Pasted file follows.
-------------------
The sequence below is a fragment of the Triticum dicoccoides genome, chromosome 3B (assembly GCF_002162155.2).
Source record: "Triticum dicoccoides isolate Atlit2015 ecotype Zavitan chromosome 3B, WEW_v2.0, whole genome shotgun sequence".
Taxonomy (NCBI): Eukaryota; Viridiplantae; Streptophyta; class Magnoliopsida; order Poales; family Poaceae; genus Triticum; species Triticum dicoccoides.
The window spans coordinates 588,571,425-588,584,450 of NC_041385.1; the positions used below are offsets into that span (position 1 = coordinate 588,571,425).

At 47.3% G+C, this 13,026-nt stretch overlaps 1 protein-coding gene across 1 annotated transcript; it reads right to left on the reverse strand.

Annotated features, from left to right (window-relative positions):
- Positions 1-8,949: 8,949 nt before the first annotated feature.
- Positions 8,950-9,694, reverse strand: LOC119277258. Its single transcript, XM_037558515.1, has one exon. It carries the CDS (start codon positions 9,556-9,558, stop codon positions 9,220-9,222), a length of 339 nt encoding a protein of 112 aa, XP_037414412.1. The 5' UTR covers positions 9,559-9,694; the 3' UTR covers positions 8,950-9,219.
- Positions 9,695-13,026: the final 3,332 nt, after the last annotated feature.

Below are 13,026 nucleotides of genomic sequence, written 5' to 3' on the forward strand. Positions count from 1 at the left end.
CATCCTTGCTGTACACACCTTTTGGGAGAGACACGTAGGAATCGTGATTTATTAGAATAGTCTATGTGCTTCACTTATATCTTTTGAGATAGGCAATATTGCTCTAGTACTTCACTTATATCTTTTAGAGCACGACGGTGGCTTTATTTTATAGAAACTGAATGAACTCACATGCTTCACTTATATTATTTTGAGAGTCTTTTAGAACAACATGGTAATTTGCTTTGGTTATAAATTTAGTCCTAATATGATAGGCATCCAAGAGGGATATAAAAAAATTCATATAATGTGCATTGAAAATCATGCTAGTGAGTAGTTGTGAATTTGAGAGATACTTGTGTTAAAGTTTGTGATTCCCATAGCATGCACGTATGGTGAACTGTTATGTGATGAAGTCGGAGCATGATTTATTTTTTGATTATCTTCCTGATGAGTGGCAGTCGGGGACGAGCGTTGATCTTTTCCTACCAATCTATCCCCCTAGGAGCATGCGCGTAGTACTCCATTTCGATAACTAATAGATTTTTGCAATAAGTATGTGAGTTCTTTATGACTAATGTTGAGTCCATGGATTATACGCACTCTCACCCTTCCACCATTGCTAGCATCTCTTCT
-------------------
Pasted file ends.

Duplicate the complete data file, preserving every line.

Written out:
The sequence below is a fragment of the Triticum dicoccoides genome, chromosome 3B (assembly GCF_002162155.2).
Source record: "Triticum dicoccoides isolate Atlit2015 ecotype Zavitan chromosome 3B, WEW_v2.0, whole genome shotgun sequence".
Taxonomy (NCBI): Eukaryota; Viridiplantae; Streptophyta; class Magnoliopsida; order Poales; family Poaceae; genus Triticum; species Triticum dicoccoides.
The window spans coordinates 588,571,425-588,584,450 of NC_041385.1; the positions used below are offsets into that span (position 1 = coordinate 588,571,425).

At 47.3% G+C, this 13,026-nt stretch overlaps 1 protein-coding gene across 1 annotated transcript; it reads right to left on the reverse strand.

Annotated features, from left to right (window-relative positions):
- Positions 1-8,949: 8,949 nt before the first annotated feature.
- Positions 8,950-9,694, reverse strand: LOC119277258. Its single transcript, XM_037558515.1, has one exon. It carries the CDS (start codon positions 9,556-9,558, stop codon positions 9,220-9,222), a length of 339 nt encoding a protein of 112 aa, XP_037414412.1. The 5' UTR covers positions 9,559-9,694; the 3' UTR covers positions 8,950-9,219.
- Positions 9,695-13,026: the final 3,332 nt, after the last annotated feature.

Below are 13,026 nucleotides of genomic sequence, written 5' to 3' on the forward strand. Positions count from 1 at the left end.
CATCCTTGCTGTACACACCTTTTGGGAGAGACACGTAGGAATCGTGATTTATTAGAATAGTCTATGTGCTTCACTTATATCTTTTGAGATAGGCAATATTGCTCTAGTACTTCACTTATATCTTTTAGAGCACGACGGTGGCTTTATTTTATAGAAACTGAATGAACTCACATGCTTCACTTATATTATTTTGAGAGTCTTTTAGAACAACATGGTAATTTGCTTTGGTTATAAATTTAGTCCTAATATGATAGGCATCCAAGAGGGATATAAAAAAATTCATATAATGTGCATTGAAAATCATGCTAGTGAGTAGTTGTGAATTTGAGAGATACTTGTGTTAAAGTTTGTGATTCCCATAGCATGCACGTATGGTGAACTGTTATGTGATGAAGTCGGAGCATGATTTATTTTTTGATTATCTTCCTGATGAGTGGCAGTCGGGGACGAGCGTTGATCTTTTCCTACCAATCTATCCCCCTAGGAGCATGCGCGTAGTACTCCATTTCGATAACTAATAGATTTTTGCAATAAGTATGTGAGTTCTTTATGACTAATGTTGAGTCCATGGATTATACGCACTCTCACCCTTCCACCATTGCTAGCATCTCTTCT